Even in this glorious, enlightened future, it takes a deathcore band with large cojones to start dabbling with clean vocals. If there's one thing that instantly alienates a sizeable chunk of the diehard metal audience, it's the sound of some floppy-fringed, whey-faced eunuch bleating over what would otherwise have been perfectly acceptable metal riffs. For every KILLSWITCH ENGAGE, there have been at least 50 bands that really sucked. You can't argue with mathematics, folks. But unlike metalcore, deathcore was never really set up to accommodate clean vocals, and yet DEPTHS OF HATRED have somehow pulled off a crafty transition into more melodic waters, without compromising a single shred of their balls-out intensity. "Inheritance" is an audacious record, albeit one that will still, inevitably, divide opinion for the reasons cited above. Fortunately, unlike many other supposedly brutal bands that have hired a choirboy and forced him to jump the vocal shark, DEPTHS OF HATRED have a frontman whose clean vocals are powerful, gritty and emotive: you might even call William Arsenau a proper heavy metal singer. Either way, the one thing that could have brought "Inheritance" crashing down has turned out to be a triumph. Not that anyone should take this as a green light to start petitioning DESPISED ICON to use three-part vocal harmonies, but it does make the reluctance of old bastards like me to embrace change seem a bit silly.
There is nothing silly about this Canadian crew's precise and violent attack. With plenty of melodies skimmed across the machine-gun, kick-drum barrage, DEPTHS OF HATRED already exhibit a (sorry) depth and ingenuity that sets them apart from the generic crowd. Opener "Enslaved Through Lineage" is authentically gothic and menacing, and Arsenau's first act of non-growling passes by without incident, adding a frisson of wistful grandeur along the way. In contrast, "Sadistic Trials" slams the band's extremist credentials firmly down, with an avalanche of blastbeats that set up another soaring vocal hook at the song's windswept denouement. Elsewhere, "Illusive Obsession" goes furthest in proclaiming DEPTHS OF HATRED's progressive intent, with a dense, ominous atmosphere and staccato beatdown riffs used to generate disquiet, rather than destruction. Likewise, "The End Of Ourselves" is epic by design, with a rousing but melancholy refrain that rises up like smoke from a bedrock of flat-out aggression.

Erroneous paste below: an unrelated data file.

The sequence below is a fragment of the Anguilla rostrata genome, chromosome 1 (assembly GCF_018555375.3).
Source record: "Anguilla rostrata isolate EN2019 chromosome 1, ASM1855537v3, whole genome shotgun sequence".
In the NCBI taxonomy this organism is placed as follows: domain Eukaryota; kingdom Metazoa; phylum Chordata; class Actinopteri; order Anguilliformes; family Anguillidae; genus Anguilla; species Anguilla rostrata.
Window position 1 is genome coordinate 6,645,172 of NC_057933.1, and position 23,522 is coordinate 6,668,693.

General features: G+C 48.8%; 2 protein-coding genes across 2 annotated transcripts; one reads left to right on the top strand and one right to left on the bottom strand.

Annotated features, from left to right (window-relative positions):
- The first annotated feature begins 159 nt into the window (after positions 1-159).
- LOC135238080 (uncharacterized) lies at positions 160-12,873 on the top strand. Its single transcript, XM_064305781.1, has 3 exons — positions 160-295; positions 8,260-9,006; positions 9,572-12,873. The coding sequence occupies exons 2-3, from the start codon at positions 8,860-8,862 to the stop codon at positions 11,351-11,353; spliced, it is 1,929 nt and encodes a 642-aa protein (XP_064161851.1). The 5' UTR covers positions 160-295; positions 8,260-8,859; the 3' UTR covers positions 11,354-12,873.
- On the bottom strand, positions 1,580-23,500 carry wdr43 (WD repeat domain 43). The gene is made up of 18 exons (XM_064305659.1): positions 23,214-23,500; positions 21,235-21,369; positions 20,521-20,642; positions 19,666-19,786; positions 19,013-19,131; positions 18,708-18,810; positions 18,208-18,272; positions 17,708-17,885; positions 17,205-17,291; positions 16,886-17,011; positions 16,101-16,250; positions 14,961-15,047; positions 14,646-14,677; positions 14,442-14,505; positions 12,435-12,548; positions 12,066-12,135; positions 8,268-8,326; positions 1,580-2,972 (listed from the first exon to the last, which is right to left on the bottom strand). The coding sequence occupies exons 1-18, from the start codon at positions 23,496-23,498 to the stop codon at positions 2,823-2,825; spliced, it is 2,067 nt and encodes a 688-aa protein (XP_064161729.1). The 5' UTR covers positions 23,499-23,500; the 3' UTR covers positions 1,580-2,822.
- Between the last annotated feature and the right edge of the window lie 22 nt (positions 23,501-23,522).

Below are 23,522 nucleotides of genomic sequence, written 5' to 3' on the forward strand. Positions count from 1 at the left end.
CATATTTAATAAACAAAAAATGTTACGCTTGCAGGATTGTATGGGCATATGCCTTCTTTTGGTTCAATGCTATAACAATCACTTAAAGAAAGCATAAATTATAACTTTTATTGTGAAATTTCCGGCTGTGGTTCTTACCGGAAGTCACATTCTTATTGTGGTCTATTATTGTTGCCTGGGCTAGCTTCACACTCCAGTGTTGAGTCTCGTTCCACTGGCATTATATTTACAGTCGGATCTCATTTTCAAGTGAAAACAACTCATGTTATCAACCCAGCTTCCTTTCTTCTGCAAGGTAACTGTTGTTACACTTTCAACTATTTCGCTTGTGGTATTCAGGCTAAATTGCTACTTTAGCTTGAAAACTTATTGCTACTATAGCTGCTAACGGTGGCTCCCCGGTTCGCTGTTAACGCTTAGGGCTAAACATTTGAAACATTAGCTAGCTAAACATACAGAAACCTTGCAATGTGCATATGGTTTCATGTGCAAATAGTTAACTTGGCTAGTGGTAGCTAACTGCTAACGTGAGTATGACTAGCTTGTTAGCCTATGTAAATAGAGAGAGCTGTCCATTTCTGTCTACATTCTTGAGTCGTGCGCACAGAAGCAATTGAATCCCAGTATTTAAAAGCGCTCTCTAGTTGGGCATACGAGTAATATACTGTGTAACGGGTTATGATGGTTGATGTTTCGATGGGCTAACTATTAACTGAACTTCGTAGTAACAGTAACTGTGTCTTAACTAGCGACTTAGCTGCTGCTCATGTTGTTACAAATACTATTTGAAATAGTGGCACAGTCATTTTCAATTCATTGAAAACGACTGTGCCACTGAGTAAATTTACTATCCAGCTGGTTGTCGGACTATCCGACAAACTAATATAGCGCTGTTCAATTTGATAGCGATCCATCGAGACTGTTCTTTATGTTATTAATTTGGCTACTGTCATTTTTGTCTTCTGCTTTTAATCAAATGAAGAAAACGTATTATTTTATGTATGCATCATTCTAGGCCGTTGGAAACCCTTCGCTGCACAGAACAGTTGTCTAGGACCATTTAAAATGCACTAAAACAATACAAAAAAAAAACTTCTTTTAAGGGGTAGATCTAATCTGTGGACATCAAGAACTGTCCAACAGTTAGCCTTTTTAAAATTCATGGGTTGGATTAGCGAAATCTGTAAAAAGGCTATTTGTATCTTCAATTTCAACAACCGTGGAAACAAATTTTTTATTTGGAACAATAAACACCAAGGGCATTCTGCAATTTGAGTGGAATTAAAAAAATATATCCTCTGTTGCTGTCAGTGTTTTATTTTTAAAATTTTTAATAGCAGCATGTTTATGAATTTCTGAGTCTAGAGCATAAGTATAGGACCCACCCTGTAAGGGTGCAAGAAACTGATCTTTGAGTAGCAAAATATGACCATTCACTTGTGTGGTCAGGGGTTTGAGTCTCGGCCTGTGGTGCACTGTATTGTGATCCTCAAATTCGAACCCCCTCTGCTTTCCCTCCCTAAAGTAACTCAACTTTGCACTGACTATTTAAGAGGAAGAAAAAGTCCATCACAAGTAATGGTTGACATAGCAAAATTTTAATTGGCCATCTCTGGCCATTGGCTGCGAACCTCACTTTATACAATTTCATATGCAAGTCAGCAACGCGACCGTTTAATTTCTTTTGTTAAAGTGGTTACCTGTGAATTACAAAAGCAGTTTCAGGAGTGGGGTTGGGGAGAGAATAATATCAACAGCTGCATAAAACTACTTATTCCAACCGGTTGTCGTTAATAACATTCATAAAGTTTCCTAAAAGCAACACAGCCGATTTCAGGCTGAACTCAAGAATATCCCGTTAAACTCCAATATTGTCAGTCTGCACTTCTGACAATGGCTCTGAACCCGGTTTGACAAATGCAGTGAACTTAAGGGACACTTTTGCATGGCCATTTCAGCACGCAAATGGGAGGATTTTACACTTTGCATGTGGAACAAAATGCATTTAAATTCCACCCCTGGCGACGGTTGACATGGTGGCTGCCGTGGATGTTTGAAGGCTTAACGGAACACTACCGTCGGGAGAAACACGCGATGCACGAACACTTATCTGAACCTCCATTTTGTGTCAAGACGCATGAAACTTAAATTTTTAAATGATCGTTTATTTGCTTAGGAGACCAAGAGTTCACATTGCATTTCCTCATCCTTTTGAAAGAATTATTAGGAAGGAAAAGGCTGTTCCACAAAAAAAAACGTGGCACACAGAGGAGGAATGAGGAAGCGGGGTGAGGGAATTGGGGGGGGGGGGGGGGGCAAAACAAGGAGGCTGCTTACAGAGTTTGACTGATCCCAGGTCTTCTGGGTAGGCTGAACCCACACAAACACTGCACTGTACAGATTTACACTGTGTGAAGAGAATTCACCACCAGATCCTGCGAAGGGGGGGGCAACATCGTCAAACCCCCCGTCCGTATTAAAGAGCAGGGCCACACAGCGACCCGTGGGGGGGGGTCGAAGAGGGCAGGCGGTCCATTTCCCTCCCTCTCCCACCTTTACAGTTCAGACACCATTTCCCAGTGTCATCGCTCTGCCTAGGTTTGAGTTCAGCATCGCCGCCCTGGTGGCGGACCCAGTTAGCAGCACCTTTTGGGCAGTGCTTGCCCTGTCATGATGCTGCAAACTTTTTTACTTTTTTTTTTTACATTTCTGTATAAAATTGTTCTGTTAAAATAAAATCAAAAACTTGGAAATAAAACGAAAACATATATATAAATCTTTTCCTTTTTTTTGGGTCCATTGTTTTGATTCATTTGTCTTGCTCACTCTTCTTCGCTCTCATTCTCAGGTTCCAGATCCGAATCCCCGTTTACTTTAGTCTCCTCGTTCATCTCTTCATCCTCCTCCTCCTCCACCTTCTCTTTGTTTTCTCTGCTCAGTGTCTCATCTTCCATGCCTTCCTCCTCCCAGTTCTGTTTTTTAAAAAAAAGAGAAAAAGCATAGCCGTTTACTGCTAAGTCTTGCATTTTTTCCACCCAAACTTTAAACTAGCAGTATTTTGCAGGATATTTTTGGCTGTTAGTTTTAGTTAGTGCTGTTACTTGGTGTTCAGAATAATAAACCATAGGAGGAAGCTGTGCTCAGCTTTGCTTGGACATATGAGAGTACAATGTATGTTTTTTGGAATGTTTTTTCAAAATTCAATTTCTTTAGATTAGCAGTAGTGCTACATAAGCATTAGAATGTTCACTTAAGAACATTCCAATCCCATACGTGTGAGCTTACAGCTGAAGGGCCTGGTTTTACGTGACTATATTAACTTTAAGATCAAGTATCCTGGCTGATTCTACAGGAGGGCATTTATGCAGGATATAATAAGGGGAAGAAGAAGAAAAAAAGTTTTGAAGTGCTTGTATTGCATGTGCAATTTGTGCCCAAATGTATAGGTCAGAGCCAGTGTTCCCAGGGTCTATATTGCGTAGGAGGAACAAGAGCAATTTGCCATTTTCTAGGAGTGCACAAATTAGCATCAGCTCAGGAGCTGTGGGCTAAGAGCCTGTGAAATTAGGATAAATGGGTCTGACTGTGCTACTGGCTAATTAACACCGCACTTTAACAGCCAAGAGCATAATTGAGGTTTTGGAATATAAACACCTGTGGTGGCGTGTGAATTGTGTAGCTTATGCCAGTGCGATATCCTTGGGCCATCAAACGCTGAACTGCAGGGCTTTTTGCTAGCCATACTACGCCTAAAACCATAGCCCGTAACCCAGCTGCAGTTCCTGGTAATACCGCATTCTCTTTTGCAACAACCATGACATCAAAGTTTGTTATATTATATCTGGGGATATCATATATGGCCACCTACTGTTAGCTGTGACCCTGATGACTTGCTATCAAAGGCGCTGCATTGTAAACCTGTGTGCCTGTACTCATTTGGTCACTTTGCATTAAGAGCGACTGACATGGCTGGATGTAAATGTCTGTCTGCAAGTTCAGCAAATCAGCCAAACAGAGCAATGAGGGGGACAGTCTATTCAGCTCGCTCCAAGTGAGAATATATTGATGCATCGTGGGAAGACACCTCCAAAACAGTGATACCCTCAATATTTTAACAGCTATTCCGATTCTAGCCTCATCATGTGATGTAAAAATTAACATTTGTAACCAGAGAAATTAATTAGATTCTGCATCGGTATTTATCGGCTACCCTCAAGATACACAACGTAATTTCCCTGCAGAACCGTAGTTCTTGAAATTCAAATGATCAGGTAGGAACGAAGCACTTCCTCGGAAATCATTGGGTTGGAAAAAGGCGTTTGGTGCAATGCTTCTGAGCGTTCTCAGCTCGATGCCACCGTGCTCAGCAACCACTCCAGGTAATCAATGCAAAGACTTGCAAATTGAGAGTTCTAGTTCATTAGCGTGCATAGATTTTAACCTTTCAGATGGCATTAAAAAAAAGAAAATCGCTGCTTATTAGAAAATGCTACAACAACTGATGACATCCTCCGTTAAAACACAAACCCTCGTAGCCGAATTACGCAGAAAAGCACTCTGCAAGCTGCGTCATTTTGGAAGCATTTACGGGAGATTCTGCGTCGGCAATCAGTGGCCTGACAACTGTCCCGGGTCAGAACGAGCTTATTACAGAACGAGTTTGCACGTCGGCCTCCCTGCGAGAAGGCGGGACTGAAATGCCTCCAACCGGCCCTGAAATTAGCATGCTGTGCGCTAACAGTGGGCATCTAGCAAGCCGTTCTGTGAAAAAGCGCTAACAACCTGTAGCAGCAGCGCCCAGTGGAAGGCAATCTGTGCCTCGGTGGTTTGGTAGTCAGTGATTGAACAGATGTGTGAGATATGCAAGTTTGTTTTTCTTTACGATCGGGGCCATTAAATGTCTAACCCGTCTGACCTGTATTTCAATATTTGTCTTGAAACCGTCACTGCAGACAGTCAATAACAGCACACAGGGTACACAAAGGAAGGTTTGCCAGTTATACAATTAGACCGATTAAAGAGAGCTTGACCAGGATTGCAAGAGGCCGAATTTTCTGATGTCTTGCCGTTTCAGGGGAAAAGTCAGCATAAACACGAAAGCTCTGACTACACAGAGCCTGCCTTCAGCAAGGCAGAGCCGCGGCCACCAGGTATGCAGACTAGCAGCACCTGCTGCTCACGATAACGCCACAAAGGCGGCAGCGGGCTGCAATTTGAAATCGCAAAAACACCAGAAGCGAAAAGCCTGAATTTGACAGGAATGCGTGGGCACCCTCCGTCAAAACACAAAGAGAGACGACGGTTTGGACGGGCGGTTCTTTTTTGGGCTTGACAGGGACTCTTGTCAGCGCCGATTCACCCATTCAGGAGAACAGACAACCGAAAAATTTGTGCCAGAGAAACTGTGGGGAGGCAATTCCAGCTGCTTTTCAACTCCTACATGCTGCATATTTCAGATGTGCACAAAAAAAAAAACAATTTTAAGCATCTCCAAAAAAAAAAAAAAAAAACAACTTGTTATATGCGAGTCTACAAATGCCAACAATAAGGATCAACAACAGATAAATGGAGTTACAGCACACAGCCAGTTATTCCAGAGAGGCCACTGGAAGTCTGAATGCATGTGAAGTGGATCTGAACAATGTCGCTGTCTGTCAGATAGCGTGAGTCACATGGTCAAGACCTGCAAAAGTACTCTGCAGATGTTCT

At this point, it might not even be fair to regard DEPTHS OF HATRED as a deathcore band at all. There is more melodic death metal and blackened pomp than furrowed-brow mosh-metal evident in the likes of "Drop Of Red" and "Shivers", and Arsenau's vocals have brought new shades of black to bear on his band's strongest record yet. Again, the clean singing might make a few people retch, but some people just like to be dramatic, don't they? In the real world, this is definitely killer.